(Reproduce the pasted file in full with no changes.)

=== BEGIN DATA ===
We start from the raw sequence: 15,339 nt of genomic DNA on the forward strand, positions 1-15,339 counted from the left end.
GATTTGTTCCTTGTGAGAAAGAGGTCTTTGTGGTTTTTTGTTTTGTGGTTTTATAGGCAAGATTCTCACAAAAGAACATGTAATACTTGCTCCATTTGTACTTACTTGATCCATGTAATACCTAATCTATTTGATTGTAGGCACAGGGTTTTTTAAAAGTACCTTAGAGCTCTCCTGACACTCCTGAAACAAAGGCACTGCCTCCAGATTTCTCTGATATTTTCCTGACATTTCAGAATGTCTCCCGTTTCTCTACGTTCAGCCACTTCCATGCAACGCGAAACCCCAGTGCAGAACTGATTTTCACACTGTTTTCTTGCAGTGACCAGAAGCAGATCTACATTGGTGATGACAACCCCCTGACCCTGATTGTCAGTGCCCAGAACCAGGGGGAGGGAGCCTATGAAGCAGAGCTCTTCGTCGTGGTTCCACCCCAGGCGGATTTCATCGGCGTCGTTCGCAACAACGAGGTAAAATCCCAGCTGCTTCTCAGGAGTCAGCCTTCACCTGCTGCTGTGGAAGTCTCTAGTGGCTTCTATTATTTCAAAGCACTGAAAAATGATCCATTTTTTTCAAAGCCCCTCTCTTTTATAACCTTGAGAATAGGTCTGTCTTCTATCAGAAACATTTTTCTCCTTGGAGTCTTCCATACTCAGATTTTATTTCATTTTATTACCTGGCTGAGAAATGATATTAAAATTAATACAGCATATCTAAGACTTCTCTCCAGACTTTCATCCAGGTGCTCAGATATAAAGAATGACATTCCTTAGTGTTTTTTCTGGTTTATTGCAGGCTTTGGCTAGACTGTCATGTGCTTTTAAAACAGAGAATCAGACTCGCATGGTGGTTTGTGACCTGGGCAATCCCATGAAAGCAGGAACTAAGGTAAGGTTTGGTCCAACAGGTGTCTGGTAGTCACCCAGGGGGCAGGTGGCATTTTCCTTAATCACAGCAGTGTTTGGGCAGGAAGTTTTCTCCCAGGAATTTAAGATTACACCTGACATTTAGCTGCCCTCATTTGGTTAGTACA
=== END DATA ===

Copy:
We start from the raw sequence: 15,339 nt of genomic DNA on the forward strand, positions 1-15,339 counted from the left end.
GATTTGTTCCTTGTGAGAAAGAGGTCTTTGTGGTTTTTTGTTTTGTGGTTTTATAGGCAAGATTCTCACAAAAGAACATGTAATACTTGCTCCATTTGTACTTACTTGATCCATGTAATACCTAATCTATTTGATTGTAGGCACAGGGTTTTTTAAAAGTACCTTAGAGCTCTCCTGACACTCCTGAAACAAAGGCACTGCCTCCAGATTTCTCTGATATTTTCCTGACATTTCAGAATGTCTCCCGTTTCTCTACGTTCAGCCACTTCCATGCAACGCGAAACCCCAGTGCAGAACTGATTTTCACACTGTTTTCTTGCAGTGACCAGAAGCAGATCTACATTGGTGATGACAACCCCCTGACCCTGATTGTCAGTGCCCAGAACCAGGGGGAGGGAGCCTATGAAGCAGAGCTCTTCGTCGTGGTTCCACCCCAGGCGGATTTCATCGGCGTCGTTCGCAACAACGAGGTAAAATCCCAGCTGCTTCTCAGGAGTCAGCCTTCACCTGCTGCTGTGGAAGTCTCTAGTGGCTTCTATTATTTCAAAGCACTGAAAAATGATCCATTTTTTTCAAAGCCCCTCTCTTTTATAACCTTGAGAATAGGTCTGTCTTCTATCAGAAACATTTTTCTCCTTGGAGTCTTCCATACTCAGATTTTATTTCATTTTATTACCTGGCTGAGAAATGATATTAAAATTAATACAGCATATCTAAGACTTCTCTCCAGACTTTCATCCAGGTGCTCAGATATAAAGAATGACATTCCTTAGTGTTTTTTCTGGTTTATTGCAGGCTTTGGCTAGACTGTCATGTGCTTTTAAAACAGAGAATCAGACTCGCATGGTGGTTTGTGACCTGGGCAATCCCATGAAAGCAGGAACTAAGGTAAGGTTTGGTCCAACAGGTGTCTGGTAGTCACCCAGGGGGCAGGTGGCATTTTCCTTAATCACAGCAGTGTTTGGGCAGGAAGTTTTCTCCCAGGAATTTAAGATTACACCTGACATTTAGCTGCCCTCATTTGGTTAGTACA